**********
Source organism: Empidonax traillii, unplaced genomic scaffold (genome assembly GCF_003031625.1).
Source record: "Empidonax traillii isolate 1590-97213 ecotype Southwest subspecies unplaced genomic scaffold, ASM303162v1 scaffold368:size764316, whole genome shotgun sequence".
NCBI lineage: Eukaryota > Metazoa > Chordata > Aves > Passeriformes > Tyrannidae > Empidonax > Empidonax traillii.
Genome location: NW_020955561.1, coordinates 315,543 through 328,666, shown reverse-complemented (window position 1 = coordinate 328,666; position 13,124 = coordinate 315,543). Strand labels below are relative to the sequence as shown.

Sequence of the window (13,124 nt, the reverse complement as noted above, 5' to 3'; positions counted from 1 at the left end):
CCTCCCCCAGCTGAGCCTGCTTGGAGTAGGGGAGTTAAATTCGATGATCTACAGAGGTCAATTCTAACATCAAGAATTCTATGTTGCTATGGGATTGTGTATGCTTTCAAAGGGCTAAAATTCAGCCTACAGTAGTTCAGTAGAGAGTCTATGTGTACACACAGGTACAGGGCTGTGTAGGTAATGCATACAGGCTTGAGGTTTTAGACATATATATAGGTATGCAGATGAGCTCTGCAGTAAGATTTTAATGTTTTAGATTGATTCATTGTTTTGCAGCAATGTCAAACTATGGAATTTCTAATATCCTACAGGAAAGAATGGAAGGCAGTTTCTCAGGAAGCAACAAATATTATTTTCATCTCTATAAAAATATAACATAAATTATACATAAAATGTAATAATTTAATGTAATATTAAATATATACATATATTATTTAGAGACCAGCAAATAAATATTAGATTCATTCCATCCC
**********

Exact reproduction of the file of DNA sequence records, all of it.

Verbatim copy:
Source organism: Empidonax traillii, unplaced genomic scaffold (genome assembly GCF_003031625.1).
Source record: "Empidonax traillii isolate 1590-97213 ecotype Southwest subspecies unplaced genomic scaffold, ASM303162v1 scaffold368:size764316, whole genome shotgun sequence".
NCBI lineage: Eukaryota > Metazoa > Chordata > Aves > Passeriformes > Tyrannidae > Empidonax > Empidonax traillii.
Genome location: NW_020955561.1, coordinates 315,543 through 328,666, shown reverse-complemented (window position 1 = coordinate 328,666; position 13,124 = coordinate 315,543). Strand labels below are relative to the sequence as shown.

Sequence of the window (13,124 nt, the reverse complement as noted above, 5' to 3'; positions counted from 1 at the left end):
CCTCCCCCAGCTGAGCCTGCTTGGAGTAGGGGAGTTAAATTCGATGATCTACAGAGGTCAATTCTAACATCAAGAATTCTATGTTGCTATGGGATTGTGTATGCTTTCAAAGGGCTAAAATTCAGCCTACAGTAGTTCAGTAGAGAGTCTATGTGTACACACAGGTACAGGGCTGTGTAGGTAATGCATACAGGCTTGAGGTTTTAGACATATATATAGGTATGCAGATGAGCTCTGCAGTAAGATTTTAATGTTTTAGATTGATTCATTGTTTTGCAGCAATGTCAAACTATGGAATTTCTAATATCCTACAGGAAAGAATGGAAGGCAGTTTCTCAGGAAGCAACAAATATTATTTTCATCTCTATAAAAATATAACATAAATTATACATAAAATGTAATAATTTAATGTAATATTAAATATATACATATATTATTTAGAGACCAGCAAATAAATATTAGATTCATTCCATCCC